Note: this citation may be lacking information needed for this citation format:
Not specified: Masters Thesis or Doctoral Dissertation

Chicago Manual of Style (16th Edition):

Gilmore, Shannon Elizabeth-Rose. “The influence of illumination and moon phase on activity levels of nocturnal mammalian pests in New Zealand.” 2016. Thesis, Lincoln University. Accessed May 21, 2018. http://hdl.handle.net/10182/7811.

Note: this citation may be lacking information needed for this citation format:
Not specified: Masters Thesis or Doctoral Dissertation

MLA Handbook (7th Edition):

Gilmore, Shannon Elizabeth-Rose. “The influence of illumination and moon phase on activity levels of nocturnal mammalian pests in New Zealand.” 2016. Web. 21 May 2018.

Vancouver:

Gilmore SE. The influence of illumination and moon phase on activity levels of nocturnal mammalian pests in New Zealand. [Internet] [Thesis]. Lincoln University; 2016. [cited 2018 May 21]. Available from: http://hdl.handle.net/10182/7811.

Note: this citation may be lacking information needed for this citation format:
Not specified: Masters Thesis or Doctoral Dissertation

Council of Science Editors:

Gilmore SE. The influence of illumination and moon phase on activity levels of nocturnal mammalian pests in New Zealand. [Thesis]. Lincoln University; 2016. Available from: http://hdl.handle.net/10182/7811

Note: this citation may be lacking information needed for this citation format:
Not specified: Masters Thesis or Doctoral Dissertation


Wesleyan University

2. Johnson, Emily Rae. Investigating the Relationship Between Dietary Specialization of Caterpillars and Their Risk of Ant Predation in a Forest Community.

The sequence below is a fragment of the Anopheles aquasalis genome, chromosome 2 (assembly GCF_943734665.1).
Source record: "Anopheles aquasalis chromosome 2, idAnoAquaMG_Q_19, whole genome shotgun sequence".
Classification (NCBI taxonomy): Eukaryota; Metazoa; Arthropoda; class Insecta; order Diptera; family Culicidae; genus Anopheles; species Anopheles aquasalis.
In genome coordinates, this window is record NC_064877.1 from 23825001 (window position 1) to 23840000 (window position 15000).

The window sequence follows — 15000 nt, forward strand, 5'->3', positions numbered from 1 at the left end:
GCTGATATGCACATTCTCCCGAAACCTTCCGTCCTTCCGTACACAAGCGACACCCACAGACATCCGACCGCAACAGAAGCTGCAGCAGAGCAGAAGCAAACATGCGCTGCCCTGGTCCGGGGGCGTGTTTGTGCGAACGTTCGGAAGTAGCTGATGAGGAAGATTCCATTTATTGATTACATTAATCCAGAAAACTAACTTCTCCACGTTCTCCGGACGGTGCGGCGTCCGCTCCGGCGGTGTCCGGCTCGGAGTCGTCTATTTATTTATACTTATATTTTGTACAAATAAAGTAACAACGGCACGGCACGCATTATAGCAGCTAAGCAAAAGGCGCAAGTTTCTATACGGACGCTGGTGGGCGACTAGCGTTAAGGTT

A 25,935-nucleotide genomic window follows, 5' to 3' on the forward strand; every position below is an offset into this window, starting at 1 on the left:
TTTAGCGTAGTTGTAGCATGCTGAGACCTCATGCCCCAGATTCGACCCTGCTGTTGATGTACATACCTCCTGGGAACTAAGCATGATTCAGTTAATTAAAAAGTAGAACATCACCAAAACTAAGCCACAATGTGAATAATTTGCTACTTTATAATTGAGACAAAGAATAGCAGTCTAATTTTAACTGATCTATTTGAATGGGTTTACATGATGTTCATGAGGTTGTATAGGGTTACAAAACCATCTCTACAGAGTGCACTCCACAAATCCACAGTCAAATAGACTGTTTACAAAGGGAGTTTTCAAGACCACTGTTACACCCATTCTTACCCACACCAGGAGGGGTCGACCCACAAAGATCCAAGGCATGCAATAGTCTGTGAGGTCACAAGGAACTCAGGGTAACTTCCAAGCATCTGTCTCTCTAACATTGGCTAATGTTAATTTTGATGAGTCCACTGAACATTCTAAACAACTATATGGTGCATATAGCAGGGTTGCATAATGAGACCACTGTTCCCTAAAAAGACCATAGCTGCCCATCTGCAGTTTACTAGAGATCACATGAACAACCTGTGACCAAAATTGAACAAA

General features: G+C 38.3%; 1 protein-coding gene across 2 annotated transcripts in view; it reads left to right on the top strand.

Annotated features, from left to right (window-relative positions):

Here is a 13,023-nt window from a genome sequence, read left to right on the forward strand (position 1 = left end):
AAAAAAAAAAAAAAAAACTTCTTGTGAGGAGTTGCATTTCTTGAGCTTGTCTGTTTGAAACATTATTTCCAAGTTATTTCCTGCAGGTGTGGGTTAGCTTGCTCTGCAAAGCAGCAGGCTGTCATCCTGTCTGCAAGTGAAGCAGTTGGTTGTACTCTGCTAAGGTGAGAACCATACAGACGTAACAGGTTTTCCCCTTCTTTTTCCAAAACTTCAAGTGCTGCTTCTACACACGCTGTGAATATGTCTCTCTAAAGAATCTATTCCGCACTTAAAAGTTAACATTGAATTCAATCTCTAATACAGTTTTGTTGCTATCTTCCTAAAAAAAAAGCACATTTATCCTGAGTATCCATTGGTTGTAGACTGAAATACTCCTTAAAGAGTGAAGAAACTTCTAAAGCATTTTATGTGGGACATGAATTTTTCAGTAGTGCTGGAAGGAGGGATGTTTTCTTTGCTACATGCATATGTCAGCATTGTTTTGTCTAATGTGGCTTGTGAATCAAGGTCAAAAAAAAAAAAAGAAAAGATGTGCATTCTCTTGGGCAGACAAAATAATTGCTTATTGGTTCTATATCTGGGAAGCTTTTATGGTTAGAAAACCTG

Degree: Biology, 2014, Wesleyan University

Subjects/Keywords: Anti-predator defenses; Enemy-Free Space Hypothesis; Dietary specialization in caterpillars

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APA · Chicago · MLA · Vancouver · CSE | Export to Zotero / EndNote / Reference Manager

APA (6th Edition):

Johnson, E. R. (2014). Investigating the Relationship Between Dietary Specialization of Caterpillars and Their Risk of Ant Predation in a Forest Community. (Masters Thesis). Wesleyan University. Retrieved from https://wesscholar.wesleyan.edu/etd_mas_theses/67

Chicago Manual of Style (16th Edition):

Johnson, Emily Rae. “Investigating the Relationship Between Dietary Specialization of Caterpillars and Their Risk of Ant Predation in a Forest Community.” 2014. Masters Thesis, Wesleyan University. Accessed May 21, 2018. https://wesscholar.wesleyan.edu/etd_mas_theses/67.

MLA Handbook (7th Edition):

Johnson, Emily Rae. “Investigating the Relationship Between Dietary Specialization of Caterpillars and Their Risk of Ant Predation in a Forest Community.” 2014. Web. 21 May 2018.

Vancouver:

Johnson ER. Investigating the Relationship Between Dietary Specialization of Caterpillars and Their Risk of Ant Predation in a Forest Community. [Internet] [Masters thesis]. Wesleyan University; 2014. [cited 2018 May 21]. Available from: https://wesscholar.wesleyan.edu/etd_mas_theses/67.

Council of Science Editors:

Johnson ER. Investigating the Relationship Between Dietary Specialization of Caterpillars and Their Risk of Ant Predation in a Forest Community. [Masters Thesis]. Wesleyan University; 2014. Available from: https://wesscholar.wesleyan.edu/etd_mas_theses/67


AUT University

3. Omondiagbe, Harriet. How Can Engaging Communities Aid in Developing New Conservation Initiatives? .

Degree: AUT University